Severe storms will form in the early-mid afternoon hours along a crashing cold front and will quickly move east. Most of the severe weather threat should be centered east of I-35 this afternoon and evening with damaging hail and wind gusts and a low tornado threat.
All Roads Lead Linear
Storms are going to form into a line along the crashing cold front, the only question I think I have at this point is how many hours (if any) will we see isolated supercells that can take full advantage of the atmosphere.
- The timing of when storms form into a line is a subject of great debate amongst the models it seems. Some do this faster than others.
- Of particular note is that the HRRR does initiate supercells but it also does so where they are anafrontal, or trailing the cold front. This is pretty common this time of year with fronts that are crashing.
- Cold fronts also typically crash a lot quicker than expected. Sometimes by as much as a county-ish worth. I’m not sure if that happens or not today, but it is something to watch out for.
- The most obvious threat today is large to huge hail with any supercells initially. As recent research has shown, smaller low level hodographs mixed with strong wind shear and moderate-ish instability are a really favorable combo.
- However, if storms are continually undercut by the cold front — this will mitigate that threat somewhat.
- Damaging winds along the front, which will definitely begin surging when storms start pushing on it, will be possible.
- The tornado threat is more conditional. If you get sustained supercells off of the dryline/triple point in South-Central Oklahoma and far North Texas, things could get interesting.
- I don’t recall many tornado events in this part of the world with surface winds much west of due south though. They happen of course, but that thought sticks in my head right now as I see the low level wind profiles until about sunset.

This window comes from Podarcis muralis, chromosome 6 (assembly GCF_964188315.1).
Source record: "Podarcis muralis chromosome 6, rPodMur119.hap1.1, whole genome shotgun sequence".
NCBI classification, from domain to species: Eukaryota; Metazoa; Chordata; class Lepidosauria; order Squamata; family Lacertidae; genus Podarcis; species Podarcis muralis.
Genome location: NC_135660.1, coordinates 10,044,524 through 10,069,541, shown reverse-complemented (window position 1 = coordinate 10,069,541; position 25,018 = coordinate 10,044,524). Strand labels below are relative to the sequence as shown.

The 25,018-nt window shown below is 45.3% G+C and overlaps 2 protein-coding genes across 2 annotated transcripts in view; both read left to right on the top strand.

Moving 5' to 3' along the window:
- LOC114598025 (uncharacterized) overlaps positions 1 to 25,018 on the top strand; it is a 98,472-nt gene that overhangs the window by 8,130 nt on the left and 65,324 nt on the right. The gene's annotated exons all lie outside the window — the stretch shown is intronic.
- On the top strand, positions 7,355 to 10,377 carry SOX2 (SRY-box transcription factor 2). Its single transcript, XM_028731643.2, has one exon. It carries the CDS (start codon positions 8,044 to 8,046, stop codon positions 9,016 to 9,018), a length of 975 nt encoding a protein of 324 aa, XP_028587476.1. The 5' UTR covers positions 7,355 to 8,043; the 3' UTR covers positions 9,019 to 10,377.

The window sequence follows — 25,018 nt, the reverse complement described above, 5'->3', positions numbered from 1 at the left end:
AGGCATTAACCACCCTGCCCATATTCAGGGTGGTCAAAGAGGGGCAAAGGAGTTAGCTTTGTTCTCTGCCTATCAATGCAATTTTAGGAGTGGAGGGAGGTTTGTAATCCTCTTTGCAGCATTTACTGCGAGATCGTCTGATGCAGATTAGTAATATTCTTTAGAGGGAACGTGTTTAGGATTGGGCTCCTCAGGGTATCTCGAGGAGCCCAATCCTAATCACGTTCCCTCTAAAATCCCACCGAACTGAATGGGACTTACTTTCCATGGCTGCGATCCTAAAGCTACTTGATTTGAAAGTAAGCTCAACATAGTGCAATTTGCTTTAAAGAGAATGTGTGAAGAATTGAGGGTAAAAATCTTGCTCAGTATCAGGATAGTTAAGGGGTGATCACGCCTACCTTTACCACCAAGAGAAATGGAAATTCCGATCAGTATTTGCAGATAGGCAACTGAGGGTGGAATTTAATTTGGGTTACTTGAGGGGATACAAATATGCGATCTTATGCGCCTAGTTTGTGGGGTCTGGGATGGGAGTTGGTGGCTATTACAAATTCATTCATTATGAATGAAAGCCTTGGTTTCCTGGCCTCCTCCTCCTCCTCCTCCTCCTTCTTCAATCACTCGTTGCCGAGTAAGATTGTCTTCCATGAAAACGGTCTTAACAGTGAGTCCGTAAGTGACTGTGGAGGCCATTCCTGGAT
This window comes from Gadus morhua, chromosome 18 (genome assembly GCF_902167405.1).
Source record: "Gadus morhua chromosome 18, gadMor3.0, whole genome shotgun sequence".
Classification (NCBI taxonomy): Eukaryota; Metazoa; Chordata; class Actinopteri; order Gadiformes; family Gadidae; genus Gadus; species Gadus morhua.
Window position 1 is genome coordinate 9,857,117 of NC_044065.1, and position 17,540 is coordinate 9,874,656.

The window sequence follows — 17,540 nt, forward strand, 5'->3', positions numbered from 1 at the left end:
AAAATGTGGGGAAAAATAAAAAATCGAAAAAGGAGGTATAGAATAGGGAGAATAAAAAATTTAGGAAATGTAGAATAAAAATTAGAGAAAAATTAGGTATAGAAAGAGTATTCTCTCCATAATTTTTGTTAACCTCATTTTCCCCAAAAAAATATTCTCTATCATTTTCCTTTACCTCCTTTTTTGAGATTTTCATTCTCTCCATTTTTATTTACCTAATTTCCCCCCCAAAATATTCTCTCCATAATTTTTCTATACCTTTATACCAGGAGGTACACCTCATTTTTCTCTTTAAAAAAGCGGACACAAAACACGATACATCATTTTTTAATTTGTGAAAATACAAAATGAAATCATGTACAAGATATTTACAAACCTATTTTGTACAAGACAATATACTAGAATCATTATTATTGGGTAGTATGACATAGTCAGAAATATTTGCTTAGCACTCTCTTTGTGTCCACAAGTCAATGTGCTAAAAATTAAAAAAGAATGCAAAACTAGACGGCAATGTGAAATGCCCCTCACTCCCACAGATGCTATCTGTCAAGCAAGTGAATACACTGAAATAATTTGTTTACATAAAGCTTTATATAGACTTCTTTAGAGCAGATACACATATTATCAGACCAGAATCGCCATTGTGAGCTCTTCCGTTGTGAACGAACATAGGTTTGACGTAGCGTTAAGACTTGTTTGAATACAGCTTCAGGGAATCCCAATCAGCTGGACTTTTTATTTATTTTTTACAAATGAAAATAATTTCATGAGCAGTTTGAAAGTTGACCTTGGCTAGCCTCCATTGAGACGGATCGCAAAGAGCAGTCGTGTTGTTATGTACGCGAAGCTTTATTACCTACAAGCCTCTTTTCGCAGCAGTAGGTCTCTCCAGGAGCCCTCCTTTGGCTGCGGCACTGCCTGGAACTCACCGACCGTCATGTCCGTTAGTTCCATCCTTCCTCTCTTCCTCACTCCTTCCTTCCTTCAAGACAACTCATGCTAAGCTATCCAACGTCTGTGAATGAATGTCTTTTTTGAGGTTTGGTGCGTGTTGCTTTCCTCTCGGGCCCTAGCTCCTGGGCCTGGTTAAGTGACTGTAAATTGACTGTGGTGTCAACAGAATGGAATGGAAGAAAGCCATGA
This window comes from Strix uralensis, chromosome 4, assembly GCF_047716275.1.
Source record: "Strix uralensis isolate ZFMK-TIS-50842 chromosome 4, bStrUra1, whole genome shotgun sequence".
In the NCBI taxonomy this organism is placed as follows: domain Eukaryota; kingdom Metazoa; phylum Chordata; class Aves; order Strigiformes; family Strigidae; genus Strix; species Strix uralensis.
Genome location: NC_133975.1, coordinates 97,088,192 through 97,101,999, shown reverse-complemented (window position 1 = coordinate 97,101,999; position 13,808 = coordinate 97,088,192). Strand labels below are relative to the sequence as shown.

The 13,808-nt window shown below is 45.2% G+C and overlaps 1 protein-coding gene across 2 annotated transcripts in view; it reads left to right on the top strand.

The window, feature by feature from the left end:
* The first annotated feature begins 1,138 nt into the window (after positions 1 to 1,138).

- Overall I think the tornado threat is low — but the upside potential is there for a more enhanced threat if you can get more isolated development off of the dryline. If that threat does take shape, it will be along a 50-75 mile stretch on either side of the Red River most likely.
Expect storms to form pretty early today. Upper forcing is speeding eastward, with storms probably forming as soon as noon to 2 p.m. this afternoon.
- Storms will absolutely form along the cold front. The only question is how early and some indications are it could happen very early today. Definitely earlier than you would otherwise expect.
- The dryline is a more interesting and open question. This is a great lesson in it takes more than cap/no cap for storms along a dryline.
- While the airmass is pretty uncapped, the upper wave that causes storms early in the afternoon will not have much of a dryline to form storms on.
- The dryline moisture gradient is pretty diffuse until about 21-22z (4-5pm). It sharpens up by then, but the upper wave’s main lift will be north and east by then — which could result in air that is somewhat sinking aloft.
- I wouldn’t rule out a storm near a triple point-ish feature in South-Central Oklahoma. But I think the further south you go, chances of storm initiation in the afternoon decrease dramatically.
The Bottom Line
How high impact today is all about storm mode. There is plenty of wind shear for supercells with generally over 50kt of 0-6km shear, and probably just enough wind shear for a tornado or two (0-1km SRH values of over 200, despite WSW/SSW surface winds).
But will we get isolated storms or will they go linear almost immediately? And relatedly, will they form and stay ahead of the cold front? Both of those are open questions.
Today is a day where the baseline seems pretty obvious, but there is certainly upside potential if storm mode is more isolated than expected.